The Anchorage Police Department is proposing that uniformed officers wear body cameras at all times while on duty and record all calls for service or when initiating encounters with the public “unless it is unsafe, impossible or impractical to do so.”
The department is seeking public comment on the draft proposal, with a listening session set for later this month. Anchorage voters this year approved a property tax increase to pay for body cameras and police department technology upgrades.
Acting Anchorage Police Chief Kenneth McCoy said the cameras will provide more transparency, Alaska Public Media reported.
“We know that the cameras will help hold bad officers accountable. We’ve seen it across the country, so it’s important,” he said. “And that’s why we’re willing to make the effort to get our officers outfitted with it, in the community.”
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The draft policy would allow officers to turn off cameras when speaking to other officers about the facts of a case, when interacting with an undercover officer or confidential informant, or in places with an expectation of privacy, such as a locker room.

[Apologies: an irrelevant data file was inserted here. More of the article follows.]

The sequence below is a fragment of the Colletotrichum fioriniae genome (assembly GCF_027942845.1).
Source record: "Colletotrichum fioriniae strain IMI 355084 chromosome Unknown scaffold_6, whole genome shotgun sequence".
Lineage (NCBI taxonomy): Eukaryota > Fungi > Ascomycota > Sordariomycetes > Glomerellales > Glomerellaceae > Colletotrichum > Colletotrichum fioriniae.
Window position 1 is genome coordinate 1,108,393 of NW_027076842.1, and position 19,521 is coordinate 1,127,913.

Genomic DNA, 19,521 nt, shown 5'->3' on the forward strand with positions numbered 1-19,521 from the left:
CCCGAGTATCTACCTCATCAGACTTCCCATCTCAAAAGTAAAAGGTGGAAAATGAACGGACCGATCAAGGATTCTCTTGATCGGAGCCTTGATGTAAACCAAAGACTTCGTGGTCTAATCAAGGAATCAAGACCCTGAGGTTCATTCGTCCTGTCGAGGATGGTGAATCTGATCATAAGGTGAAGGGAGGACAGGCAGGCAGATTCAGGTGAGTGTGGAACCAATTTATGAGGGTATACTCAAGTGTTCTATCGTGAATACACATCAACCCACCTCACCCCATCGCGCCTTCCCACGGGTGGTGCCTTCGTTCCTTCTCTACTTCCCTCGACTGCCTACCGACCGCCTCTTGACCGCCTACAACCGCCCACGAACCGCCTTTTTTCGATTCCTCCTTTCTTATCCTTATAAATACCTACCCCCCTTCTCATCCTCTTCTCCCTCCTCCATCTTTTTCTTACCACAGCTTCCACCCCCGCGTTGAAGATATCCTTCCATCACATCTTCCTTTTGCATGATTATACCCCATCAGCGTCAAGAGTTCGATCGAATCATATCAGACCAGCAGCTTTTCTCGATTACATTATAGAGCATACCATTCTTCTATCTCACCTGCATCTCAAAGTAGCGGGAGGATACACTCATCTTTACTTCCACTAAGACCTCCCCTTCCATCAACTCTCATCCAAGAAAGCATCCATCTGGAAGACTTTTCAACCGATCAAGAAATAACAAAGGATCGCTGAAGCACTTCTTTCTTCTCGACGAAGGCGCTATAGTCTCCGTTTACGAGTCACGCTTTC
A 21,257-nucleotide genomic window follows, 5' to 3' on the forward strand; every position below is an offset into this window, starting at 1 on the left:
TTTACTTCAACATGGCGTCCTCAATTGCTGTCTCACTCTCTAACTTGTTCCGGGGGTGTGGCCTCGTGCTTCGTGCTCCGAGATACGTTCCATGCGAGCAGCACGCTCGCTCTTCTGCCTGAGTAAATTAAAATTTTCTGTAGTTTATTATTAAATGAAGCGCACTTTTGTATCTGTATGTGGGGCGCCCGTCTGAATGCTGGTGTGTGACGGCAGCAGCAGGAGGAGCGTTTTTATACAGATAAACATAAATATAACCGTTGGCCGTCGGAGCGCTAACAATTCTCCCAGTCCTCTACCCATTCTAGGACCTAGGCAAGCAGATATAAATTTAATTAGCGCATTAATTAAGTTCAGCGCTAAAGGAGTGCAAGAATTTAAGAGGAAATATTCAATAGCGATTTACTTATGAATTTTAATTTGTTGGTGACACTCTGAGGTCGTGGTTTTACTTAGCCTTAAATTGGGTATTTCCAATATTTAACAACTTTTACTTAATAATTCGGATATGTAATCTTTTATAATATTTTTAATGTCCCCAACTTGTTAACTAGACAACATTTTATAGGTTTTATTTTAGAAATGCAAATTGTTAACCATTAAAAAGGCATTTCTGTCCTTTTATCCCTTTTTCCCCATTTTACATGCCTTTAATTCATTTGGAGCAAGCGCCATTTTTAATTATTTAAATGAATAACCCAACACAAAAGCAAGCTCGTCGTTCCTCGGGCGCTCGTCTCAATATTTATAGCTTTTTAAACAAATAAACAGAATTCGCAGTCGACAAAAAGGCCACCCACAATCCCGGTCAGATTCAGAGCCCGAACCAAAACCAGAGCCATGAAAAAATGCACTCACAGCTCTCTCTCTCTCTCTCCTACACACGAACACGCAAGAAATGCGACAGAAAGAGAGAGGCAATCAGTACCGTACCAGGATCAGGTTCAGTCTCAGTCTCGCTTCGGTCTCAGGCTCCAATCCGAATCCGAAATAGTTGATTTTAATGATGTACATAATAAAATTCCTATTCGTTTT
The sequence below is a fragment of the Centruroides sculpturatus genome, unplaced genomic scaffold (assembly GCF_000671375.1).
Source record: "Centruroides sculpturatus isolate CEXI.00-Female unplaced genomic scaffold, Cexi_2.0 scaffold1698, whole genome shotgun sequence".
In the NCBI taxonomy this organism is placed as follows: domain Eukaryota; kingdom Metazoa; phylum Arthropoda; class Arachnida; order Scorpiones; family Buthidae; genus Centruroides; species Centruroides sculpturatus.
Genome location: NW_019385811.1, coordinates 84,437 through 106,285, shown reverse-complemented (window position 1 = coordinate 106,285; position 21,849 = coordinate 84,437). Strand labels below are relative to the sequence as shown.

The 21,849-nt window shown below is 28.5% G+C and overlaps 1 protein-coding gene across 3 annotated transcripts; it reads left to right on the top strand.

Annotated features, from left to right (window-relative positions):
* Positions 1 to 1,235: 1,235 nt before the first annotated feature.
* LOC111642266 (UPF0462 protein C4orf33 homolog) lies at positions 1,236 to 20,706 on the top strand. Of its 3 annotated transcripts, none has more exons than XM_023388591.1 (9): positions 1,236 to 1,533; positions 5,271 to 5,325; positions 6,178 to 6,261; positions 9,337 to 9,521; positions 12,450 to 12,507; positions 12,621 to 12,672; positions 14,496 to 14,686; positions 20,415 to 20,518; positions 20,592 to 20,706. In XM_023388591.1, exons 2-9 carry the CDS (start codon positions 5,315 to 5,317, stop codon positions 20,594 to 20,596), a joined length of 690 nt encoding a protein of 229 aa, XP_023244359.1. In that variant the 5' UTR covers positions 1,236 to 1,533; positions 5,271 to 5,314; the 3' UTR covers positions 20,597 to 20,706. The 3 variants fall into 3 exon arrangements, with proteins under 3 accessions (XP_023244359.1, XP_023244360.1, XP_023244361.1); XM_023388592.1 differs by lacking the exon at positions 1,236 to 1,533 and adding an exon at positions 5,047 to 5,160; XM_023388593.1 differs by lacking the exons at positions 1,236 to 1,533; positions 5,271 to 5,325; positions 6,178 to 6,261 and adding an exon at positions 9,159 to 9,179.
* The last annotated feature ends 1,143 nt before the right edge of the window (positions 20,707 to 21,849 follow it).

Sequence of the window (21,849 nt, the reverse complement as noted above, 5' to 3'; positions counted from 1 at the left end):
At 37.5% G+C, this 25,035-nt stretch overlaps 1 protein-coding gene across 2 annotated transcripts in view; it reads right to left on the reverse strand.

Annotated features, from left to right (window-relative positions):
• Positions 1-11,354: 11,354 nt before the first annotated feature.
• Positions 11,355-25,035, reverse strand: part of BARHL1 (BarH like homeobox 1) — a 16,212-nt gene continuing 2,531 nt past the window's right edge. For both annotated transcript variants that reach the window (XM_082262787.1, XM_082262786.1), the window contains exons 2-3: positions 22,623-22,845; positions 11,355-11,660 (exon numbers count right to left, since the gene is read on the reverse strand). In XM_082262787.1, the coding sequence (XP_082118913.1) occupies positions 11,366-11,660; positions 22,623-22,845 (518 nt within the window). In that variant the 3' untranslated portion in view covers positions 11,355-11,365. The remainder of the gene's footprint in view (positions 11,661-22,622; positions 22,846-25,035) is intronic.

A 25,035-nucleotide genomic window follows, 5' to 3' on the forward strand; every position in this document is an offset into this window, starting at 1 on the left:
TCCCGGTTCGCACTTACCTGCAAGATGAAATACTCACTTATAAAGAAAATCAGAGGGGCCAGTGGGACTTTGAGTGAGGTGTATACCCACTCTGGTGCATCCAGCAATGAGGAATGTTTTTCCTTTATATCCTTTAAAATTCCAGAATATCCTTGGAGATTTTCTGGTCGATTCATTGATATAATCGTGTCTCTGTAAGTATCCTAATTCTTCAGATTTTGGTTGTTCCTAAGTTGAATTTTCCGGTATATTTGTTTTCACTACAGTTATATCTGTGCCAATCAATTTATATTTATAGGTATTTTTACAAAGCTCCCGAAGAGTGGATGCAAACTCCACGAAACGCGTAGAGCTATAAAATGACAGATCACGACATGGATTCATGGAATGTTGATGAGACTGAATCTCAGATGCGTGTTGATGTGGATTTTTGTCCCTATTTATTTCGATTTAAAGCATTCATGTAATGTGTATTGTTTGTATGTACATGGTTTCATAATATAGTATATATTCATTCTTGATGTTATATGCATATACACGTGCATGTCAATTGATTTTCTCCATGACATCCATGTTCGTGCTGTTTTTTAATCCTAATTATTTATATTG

Officers could face discipline if they fail to activate cameras in required situations or if they “inappropriately interrupt or terminate a recording,” under the draft.
Release of footage to the public through records requests would be done in accordance with state and municipal laws and department policy, the draft states. Footage involving pending criminal charges would not be released publicly until the charges are resolved, the draft states.
Megan Edge, a spokesperson for the American Civil Liberties Union of Alaska, told The Associated Press the section on release of footage “needs work.”
The draft does not address how the department will share footage when force is used or when officers are accused of misconduct, she said. “APD is avoiding the issue by lumping all criminal investigations together,” Edge said by email Monday.
“There is a legitimate public interest, and need, in being able to see this type of footage - both to understand how APD’s officers do their jobs and to determine if those methods are effective, appropriate, and in the best interest of the public they serve,” she wrote.
Edge noted her organization would not want footage to be shared “in ways that might violate due process or improperly expose that someone had an encounter with police.” But she said there are ways to protect privacy.
She said releasing body camera footage “the right way will not undermine an investigation or due process” and will increase public trust.